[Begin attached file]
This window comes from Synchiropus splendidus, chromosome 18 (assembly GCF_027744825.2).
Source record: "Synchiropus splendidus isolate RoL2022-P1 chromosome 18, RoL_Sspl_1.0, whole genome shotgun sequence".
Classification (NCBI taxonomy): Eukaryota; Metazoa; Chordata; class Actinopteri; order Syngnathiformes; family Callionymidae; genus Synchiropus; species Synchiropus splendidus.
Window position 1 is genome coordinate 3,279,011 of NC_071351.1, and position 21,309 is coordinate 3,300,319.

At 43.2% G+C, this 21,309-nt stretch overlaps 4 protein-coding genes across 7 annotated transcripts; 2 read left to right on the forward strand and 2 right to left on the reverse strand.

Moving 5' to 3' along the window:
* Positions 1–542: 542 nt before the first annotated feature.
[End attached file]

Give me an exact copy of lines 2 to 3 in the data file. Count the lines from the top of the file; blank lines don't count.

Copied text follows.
Source record: "Synchiropus splendidus isolate RoL2022-P1 chromosome 18, RoL_Sspl_1.0, whole genome shotgun sequence".
Classification (NCBI taxonomy): Eukaryota; Metazoa; Chordata; class Actinopteri; order Syngnathiformes; family Callionymidae; genus Synchiropus; species Synchiropus splendidus.